Gin-iro no Kami no Agito Original Soundtrack – Review

Album Title: Gin-iro no Kami no Agito Original Soundtrack
Anime Title: Gin-iro no Kami no Agito (Origin ~Spirits of the Past~)
Artist: Taku Iwasaki, KOKIA
Catalog Number: VICL-61837
Release Type: Soundtrack
Release Date: January 07, 2006
Purchase at: CDJapan (out of print)


Tracklist

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Track Title Artist Time
01. Mori no Kioku Taku Iwasaki 0:42
02. Chouwa oto ~with reflection~ KOKIA 4:38
03. Agito to Kain Taku Iwasaki 2:50
04. Doruido Taku Iwasaki 1:27
05. Toola Taku Iwasaki 1:00
06. Dai Kouzui Taku Iwasaki 1:53
07. Chuuritsu Toshi Taku Iwasaki 3:05
08. Taizai Kyoka Taku Iwasaki 1:21
09. Ragna Gun Taku Iwasaki 2:20
10. Houshi Katsudou Taku Iwasaki 1:20
11. Agito to Toola 1 Taku Iwasaki 1:47
12. Agashi Taku Iwasaki 1:35
13. Kako Kara Kita Otoko Taku Iwasaki 3:10
14. Sudachi Taku Iwasaki 1:08
15. Toria City Taku Iwasaki 3:13
16. Minka no Kanashimi Taku Iwasaki 1:03
17. Kikan Shinden Taku Iwasaki 1:47
18. Kyouka Karada Taku Iwasaki 0:54
19. Agito to Toola 2 Taku Iwasaki 1:56
20. Chikara no Bousou Taku Iwasaki 3:21
21. Yolda no Omoi Taku Iwasaki 1:05
22. Tsuki ga Kowareta Hi Taku Iwasaki 1:24
23. Chikyuu Ryokka Project Taku Iwasaki 2:09
24. Istolk Shidou Taku Iwasaki 3:00
25. Soukougeki Taku Iwasaki 3:23
26. Istolk wo Yamero Taku Iwasaki 1:32
27. Dai Funka ~Agito to Toola 3~ Taku Iwasaki 3:07
28. Boku Tachi no Mirai no Tame ni Taku Iwasaki 2:45
29. Mori to Nin wo Tsunagu Mono Taku Iwasaki 1:01
30. Ai no Melody (Soundtrack ver.) KOKIA 7:17
31. M-10a ~ M-10b Taku Iwasaki 3:09
32. M-21a Taku Iwasaki 0:56
33. M-21b Taku Iwasaki 1:32
34. M-23 Taku Iwasaki 2:51

Review: You’d be forgiven if all you took away from Gin-iro no Kami no Agito (Origin ~Spirits of the Past~) soundtracks were KOKIA’s heavenly performances. She infuses every note and line of the formidable opener “Chouwa Oto” with a sense of sorrow and tragedy that reveals the extent of the catastrophe that has befallen much of the world. And then there’s “Ai no Melody” which is nothing short of heartfelt and stirring, with a tenderness that exemplifies love perfectly.

Chouwa Oto

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Ai no Melody

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But as good as KOKIA’s vocals are, one would do well not to overlook Taku Iwasaki’s compositions for the BGM. In Gin-iro no Kami no Agito, Iwasaki’s works are of the classic variety; that is, they’re closer to the dynamic, energetic, but also deeply emotional orchestral scores in anime like the Rurouni Kenshin OVAs and less so the hit-or-miss fusion of diverse genres like hip hop and electronica for Ben-To and [C]. Listening to this classic Iwasaki is refreshing in a nostalgic sort of way; it brings me back to a time where I naively thought that Iwasaki could do no wrong. And at this juncture, he doesn’t do any wrong, conjuring forth an engaging, thematically cohesive score.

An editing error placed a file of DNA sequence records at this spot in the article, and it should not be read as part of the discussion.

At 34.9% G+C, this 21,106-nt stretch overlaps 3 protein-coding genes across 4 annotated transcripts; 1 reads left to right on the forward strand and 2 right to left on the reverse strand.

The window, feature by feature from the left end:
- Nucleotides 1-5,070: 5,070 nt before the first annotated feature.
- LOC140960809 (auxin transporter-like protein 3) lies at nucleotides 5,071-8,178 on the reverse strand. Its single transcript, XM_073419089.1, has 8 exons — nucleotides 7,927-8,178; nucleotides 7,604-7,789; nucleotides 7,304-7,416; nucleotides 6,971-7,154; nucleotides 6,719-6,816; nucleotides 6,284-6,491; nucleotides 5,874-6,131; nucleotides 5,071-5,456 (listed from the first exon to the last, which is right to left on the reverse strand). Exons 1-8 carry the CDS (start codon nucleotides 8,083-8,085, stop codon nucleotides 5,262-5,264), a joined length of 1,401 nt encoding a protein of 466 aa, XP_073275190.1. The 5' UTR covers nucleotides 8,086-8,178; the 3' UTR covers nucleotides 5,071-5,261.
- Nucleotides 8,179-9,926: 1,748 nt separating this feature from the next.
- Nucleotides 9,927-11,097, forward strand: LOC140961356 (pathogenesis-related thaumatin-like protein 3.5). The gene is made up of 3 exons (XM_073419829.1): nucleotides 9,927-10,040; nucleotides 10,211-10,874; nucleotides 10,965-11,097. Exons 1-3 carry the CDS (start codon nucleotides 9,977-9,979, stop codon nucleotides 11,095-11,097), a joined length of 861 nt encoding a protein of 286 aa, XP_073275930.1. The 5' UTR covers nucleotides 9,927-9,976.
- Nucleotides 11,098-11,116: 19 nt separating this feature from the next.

Thematic cohesiveness is important because it’s what helps to make a soundtrack all the more memorable and uniquely identifiable. Here, the melodies fuse together with the show’s essence, with tracks like “Agito to Kain” which fire us up with its quick tempo and brassy fanfares. The cyclone of energy that issues forth immerses us into the movie’s adventuresome spirit as the music cultivates a youthful exuberance, heard in the strings’ playful lilts, featuring both a brashness and naiveté that slowly shifts as the soundtrack progresses.

Agito to Kain

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The boundless, childlike joy soon gives way and the story expands its scope to become grander. Gone is the feel of innocent explorations and more ominous sounds settle in, accompanied by militaristic rhythms and melodies. The first glimpse of this, “Dai Kouzui,” opens up with a sound that dips in melancholy waters briefly before a dissonant sequence summons a fiery feeling of urgency as the strings and percussion set the stage for the rumblings of war and the grimness that ensues. “Kako Kara Kita Otoko” raises the bar just a bit higher, starting with a set of ominous chords which then build up wonderfully through a crescendo that depicts the strain and struggle the characters experience as they toil on the brink of tragedy and despair. But the part following the climactic flute trill is where the action really flows through, as the brassy clarion calls carry an aura of glory that is very awesome to behold.

Kako Kara Kita Otoko